Effect of feeding different levels of foliage from Erythrina variegata on the performance of growing goats
- 149 Downloads
The effect of feeding different levels of foliage from Erythrina variegata on the performance of growing goats was studied using a local breed (Ma T’ou) with an average initial body weight of 11.2 kg (SD = 0.9). Twenty-four animals were allocated to a randomized design, with six animals (three males and three females) per treatment. The treatments were four different levels of replacement of the diet crude protein (CP) with CP from Erythrina foliage (EF) at 0 % (E-0), 20 % (E-20), 40 % (E-40), and 60 % (E-60). There were no significant differences in the dry matter (DM) intake between treatments, but total CP intake was significantly higher in the goats fed the diet E-60 compared to E-20 (61.1 and 51.4 g/day, respectively). The average daily liveweight gain of the goats did not differ between treatments and ranged from 51 to 63 g/day. Sixteen animals were kept in metabolism cages for a digestibility study and given with the same four diets as in the main experiment. The digestibility of DM, organic matter, neutral detergent fiber, and acid detergent fiber was significantly higher for diet E-60 than for E-0. Neither the apparent digestibility of CP and N retention nor carcass characteristics (16 animals) differed with an increase in the level of CP from EF in the diets. In conclusion, CP from EF can replace up to 60 % of CP from a mixed diet with soybean meal without any negative effect on the growth in goats.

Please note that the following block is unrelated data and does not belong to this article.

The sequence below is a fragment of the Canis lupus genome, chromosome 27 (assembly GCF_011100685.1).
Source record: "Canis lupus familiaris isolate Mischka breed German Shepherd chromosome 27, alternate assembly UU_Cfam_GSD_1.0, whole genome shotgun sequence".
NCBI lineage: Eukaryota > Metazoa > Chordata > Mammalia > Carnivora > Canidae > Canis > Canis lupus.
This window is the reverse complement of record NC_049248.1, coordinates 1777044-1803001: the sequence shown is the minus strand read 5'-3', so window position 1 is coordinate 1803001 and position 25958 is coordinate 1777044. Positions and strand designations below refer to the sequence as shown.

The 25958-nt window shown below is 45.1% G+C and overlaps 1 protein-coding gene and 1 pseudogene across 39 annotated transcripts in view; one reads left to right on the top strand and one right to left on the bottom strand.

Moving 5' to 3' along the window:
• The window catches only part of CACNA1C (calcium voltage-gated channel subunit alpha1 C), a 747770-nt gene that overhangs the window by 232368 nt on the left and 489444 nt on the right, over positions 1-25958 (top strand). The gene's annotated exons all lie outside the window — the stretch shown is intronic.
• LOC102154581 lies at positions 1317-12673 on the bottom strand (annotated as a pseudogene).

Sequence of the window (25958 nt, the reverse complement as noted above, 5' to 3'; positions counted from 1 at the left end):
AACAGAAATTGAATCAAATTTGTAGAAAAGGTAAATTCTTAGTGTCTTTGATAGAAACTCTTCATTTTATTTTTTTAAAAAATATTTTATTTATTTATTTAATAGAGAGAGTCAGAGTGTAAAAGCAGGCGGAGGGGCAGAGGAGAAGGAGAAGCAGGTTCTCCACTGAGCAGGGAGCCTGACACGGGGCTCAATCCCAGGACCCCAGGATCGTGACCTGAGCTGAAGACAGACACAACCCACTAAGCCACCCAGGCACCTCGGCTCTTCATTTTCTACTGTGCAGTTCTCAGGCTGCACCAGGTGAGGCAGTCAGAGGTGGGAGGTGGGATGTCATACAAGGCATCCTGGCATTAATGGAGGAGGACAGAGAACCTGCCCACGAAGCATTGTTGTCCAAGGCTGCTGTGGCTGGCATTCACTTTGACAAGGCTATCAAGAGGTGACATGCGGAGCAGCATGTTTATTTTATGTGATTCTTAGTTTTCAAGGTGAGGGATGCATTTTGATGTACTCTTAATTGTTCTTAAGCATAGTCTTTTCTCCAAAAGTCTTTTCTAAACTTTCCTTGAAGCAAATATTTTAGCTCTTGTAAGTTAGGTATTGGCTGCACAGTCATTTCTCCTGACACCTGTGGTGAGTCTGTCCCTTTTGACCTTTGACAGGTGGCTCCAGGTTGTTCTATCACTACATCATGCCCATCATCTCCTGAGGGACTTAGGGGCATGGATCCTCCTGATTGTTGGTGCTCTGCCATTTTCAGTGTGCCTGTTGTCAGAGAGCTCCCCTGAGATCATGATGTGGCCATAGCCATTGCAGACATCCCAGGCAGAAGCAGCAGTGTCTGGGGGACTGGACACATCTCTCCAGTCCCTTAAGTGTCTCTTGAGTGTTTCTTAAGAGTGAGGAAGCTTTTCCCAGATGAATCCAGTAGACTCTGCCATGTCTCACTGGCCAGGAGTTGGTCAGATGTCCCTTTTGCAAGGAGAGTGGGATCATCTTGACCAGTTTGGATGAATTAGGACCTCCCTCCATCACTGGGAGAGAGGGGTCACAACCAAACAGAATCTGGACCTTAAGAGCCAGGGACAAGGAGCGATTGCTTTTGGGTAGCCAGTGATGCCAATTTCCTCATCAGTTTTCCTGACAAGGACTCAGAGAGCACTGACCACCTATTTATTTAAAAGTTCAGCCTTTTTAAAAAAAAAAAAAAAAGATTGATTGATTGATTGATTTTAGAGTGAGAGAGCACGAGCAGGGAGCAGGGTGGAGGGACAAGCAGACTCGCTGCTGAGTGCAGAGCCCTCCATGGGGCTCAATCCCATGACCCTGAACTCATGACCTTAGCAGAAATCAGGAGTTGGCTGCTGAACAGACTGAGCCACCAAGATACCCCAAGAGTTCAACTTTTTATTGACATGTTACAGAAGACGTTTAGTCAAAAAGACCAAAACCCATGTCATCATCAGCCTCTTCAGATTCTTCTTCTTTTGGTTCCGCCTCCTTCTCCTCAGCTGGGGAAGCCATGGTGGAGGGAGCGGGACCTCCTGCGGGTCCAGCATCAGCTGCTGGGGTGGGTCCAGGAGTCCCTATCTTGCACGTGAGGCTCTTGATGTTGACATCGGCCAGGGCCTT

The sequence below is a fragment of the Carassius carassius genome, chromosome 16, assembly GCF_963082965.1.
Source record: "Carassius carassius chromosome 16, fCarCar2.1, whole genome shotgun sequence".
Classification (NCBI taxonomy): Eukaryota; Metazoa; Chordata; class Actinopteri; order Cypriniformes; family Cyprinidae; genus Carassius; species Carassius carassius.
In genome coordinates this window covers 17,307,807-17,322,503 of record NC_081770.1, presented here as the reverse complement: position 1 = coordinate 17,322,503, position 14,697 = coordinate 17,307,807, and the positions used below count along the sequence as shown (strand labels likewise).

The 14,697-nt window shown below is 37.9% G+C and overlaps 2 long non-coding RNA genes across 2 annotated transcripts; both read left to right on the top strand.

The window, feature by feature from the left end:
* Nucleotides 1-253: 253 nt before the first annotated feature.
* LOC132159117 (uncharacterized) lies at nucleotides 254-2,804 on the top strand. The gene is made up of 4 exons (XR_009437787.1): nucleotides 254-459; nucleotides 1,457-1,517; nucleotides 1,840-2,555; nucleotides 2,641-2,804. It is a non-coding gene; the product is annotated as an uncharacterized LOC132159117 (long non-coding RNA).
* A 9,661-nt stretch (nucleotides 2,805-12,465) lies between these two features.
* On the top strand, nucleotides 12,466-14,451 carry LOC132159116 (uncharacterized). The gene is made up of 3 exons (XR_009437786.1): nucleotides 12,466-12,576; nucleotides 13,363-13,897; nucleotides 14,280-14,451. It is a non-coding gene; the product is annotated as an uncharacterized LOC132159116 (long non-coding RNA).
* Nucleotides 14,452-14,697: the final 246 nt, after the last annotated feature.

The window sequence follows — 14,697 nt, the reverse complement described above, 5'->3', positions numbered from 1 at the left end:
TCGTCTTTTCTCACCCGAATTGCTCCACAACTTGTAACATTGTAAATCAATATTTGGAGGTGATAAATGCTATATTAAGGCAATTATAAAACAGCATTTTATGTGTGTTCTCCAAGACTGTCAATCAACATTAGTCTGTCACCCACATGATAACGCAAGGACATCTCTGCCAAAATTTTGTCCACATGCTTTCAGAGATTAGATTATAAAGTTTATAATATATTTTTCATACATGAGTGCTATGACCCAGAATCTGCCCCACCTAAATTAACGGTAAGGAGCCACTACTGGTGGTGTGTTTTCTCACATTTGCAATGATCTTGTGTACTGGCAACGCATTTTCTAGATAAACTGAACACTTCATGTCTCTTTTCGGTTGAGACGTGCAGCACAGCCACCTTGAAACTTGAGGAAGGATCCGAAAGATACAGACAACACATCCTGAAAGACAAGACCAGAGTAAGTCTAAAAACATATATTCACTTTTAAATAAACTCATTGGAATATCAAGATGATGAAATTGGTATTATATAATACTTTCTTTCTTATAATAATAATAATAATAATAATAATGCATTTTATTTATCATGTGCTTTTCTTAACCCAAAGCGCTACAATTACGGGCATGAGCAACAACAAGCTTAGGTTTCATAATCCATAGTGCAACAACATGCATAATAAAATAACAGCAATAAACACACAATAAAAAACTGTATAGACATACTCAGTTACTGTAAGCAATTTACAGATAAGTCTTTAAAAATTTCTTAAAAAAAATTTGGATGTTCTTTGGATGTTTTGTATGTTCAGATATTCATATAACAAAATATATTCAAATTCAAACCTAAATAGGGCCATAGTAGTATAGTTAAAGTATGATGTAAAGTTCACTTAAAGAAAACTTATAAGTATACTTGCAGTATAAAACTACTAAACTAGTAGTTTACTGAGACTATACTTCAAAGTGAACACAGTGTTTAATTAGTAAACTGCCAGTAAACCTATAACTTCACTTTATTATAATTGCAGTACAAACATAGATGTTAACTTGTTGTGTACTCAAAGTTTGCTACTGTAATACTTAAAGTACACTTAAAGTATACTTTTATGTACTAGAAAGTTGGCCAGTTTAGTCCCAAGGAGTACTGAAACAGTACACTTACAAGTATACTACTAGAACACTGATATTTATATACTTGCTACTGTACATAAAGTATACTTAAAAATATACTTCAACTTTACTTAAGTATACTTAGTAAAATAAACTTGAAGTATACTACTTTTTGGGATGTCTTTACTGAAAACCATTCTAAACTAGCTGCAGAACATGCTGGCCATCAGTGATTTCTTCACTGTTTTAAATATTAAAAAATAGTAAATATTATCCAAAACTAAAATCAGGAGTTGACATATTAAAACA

KeywordsErythrina variegata foliage Feed intake Growth performance Digestibility Carcass characteristics
The authors gratefully acknowledge the Swedish International Development Agency/Department for Research Cooperation with Developing Countries (SIDA/SAREC) for their financial support of this research; the Faculty of Agriculture, National University of Laos, for making the facilities available; and the six students of BSc (tenth generation) in this institution for taking care of the goats.
- AOAC, 1990. Official methods of analysis, 15th edn, (AOAC International, Washington, DC.).Google Scholar
- Daovy, K., Preston, T.R. and Ledin, I., 2008a. Survey on the utilization of local foliage species for goats in Xaythanee district, Vientiane City. Livestock Research for Rural Development, 20, http://www.lrrd.org/lrrd20/supplement/daov1.htm.
- Daovy, K., Preston, T.R. and Ledin, I., 2008b. Selective behaviour of goats offered different tropical foliages. Livestock Research for Rural Development, 20.Google Scholar
- Kawashima, T., Sumamal, W., Pholsen, P., Chaithiang, R. and Kurihara, M., 2006. Comparative study on energy and nitrogen metabolisms between Brahman cattle and swamp buffalo fed with low quality diet. Japan Agricultural Research Quarterly, 40, 183–188.Google Scholar
- Kawashima, T., Sumamal, W., Pholsen, P., Chaithiang, R. and Terada, F., 2007. Comparative study on energy and nitrogen metabolism of Brahman cattle and sheep given Ruzi grass hay with different levels of soybean meal. Japan Agricultural Research Quarterly, 41, 253–206.Google Scholar